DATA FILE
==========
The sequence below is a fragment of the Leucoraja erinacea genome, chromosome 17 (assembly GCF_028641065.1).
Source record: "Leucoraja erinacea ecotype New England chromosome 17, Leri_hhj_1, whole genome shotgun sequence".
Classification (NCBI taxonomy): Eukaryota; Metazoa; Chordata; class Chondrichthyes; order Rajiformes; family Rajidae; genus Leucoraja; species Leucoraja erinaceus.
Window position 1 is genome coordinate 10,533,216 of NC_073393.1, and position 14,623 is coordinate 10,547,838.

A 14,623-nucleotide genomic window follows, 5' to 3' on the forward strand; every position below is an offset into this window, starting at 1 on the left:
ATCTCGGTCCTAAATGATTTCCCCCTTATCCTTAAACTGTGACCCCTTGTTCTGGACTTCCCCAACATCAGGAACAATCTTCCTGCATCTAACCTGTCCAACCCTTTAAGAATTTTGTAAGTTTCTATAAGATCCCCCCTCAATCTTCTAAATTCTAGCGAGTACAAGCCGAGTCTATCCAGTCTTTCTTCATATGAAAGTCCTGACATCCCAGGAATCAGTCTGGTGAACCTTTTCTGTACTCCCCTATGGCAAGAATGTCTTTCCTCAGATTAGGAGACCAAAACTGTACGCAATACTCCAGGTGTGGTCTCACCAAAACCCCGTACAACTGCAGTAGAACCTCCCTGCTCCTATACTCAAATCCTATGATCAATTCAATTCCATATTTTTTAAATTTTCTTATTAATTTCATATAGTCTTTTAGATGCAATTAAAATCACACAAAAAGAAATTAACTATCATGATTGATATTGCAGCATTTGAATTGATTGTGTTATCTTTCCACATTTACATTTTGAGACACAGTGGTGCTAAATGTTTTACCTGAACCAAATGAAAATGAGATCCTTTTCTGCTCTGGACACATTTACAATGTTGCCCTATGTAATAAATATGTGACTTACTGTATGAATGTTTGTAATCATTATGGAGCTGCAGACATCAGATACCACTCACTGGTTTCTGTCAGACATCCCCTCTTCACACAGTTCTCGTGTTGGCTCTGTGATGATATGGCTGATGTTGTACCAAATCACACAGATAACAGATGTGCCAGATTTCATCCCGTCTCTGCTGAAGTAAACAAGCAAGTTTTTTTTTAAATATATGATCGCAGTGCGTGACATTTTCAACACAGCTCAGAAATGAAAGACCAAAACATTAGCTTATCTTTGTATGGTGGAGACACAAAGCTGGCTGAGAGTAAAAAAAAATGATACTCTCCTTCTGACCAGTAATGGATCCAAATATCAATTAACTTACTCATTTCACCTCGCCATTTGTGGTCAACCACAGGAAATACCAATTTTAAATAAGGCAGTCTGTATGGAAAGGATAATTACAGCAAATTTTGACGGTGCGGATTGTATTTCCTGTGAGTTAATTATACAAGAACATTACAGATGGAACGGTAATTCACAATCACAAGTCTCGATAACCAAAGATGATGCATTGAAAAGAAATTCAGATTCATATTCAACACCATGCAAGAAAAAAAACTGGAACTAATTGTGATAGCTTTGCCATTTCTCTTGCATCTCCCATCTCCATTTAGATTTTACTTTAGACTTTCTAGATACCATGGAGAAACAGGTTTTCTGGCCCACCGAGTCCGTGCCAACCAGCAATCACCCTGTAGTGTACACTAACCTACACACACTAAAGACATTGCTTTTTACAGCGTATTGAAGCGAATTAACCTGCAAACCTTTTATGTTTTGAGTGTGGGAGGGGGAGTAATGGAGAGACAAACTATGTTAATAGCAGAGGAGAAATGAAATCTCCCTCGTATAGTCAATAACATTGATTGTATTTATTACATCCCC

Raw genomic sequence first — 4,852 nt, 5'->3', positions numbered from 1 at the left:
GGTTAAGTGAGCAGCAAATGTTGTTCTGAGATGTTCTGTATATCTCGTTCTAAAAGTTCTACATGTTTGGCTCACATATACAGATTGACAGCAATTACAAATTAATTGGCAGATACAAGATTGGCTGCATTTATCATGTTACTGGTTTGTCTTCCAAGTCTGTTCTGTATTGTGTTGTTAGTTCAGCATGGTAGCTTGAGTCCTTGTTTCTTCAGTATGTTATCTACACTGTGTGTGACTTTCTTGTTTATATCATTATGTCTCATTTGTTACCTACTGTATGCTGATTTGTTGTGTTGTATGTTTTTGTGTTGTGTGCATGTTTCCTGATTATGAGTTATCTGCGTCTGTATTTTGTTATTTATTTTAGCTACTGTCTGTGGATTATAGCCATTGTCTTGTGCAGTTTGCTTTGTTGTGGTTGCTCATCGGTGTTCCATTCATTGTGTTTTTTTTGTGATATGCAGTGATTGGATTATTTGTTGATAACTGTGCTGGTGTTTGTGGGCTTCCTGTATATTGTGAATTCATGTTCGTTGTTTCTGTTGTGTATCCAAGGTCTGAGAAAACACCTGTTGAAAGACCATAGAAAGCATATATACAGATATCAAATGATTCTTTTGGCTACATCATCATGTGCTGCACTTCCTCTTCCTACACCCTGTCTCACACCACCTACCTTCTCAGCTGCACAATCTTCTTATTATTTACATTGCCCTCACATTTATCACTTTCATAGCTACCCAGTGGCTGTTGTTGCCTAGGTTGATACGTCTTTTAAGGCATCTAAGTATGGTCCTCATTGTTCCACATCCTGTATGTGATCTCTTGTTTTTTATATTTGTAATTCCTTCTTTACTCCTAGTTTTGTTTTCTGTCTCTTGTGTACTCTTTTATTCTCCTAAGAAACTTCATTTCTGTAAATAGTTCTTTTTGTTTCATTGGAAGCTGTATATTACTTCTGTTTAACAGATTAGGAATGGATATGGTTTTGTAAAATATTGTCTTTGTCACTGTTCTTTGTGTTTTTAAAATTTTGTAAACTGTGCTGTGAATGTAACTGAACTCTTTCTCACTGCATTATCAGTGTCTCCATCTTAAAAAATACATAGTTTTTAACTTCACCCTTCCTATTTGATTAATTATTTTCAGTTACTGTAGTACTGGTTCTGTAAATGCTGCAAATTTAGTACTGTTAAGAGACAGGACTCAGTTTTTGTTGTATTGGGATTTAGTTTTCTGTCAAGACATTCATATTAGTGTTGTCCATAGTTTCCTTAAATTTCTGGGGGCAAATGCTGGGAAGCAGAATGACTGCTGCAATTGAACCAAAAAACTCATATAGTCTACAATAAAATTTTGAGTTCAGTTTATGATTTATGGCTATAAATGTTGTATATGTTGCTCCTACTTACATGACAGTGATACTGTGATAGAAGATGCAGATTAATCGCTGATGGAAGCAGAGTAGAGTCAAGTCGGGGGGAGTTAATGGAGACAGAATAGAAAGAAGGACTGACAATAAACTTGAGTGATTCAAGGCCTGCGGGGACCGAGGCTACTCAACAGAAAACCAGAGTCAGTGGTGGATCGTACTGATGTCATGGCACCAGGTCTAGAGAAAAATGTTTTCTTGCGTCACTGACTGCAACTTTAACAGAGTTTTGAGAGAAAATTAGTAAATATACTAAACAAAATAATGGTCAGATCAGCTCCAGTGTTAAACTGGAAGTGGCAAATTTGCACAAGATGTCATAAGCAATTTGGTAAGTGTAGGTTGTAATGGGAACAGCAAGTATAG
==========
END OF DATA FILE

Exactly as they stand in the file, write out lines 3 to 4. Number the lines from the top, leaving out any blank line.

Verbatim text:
Classification (NCBI taxonomy): Eukaryota; Metazoa; Chordata; class Chondrichthyes; order Rajiformes; family Rajidae; genus Leucoraja; species Leucoraja erinaceus.
Window position 1 is genome coordinate 10,533,216 of NC_073393.1, and position 14,623 is coordinate 10,547,838.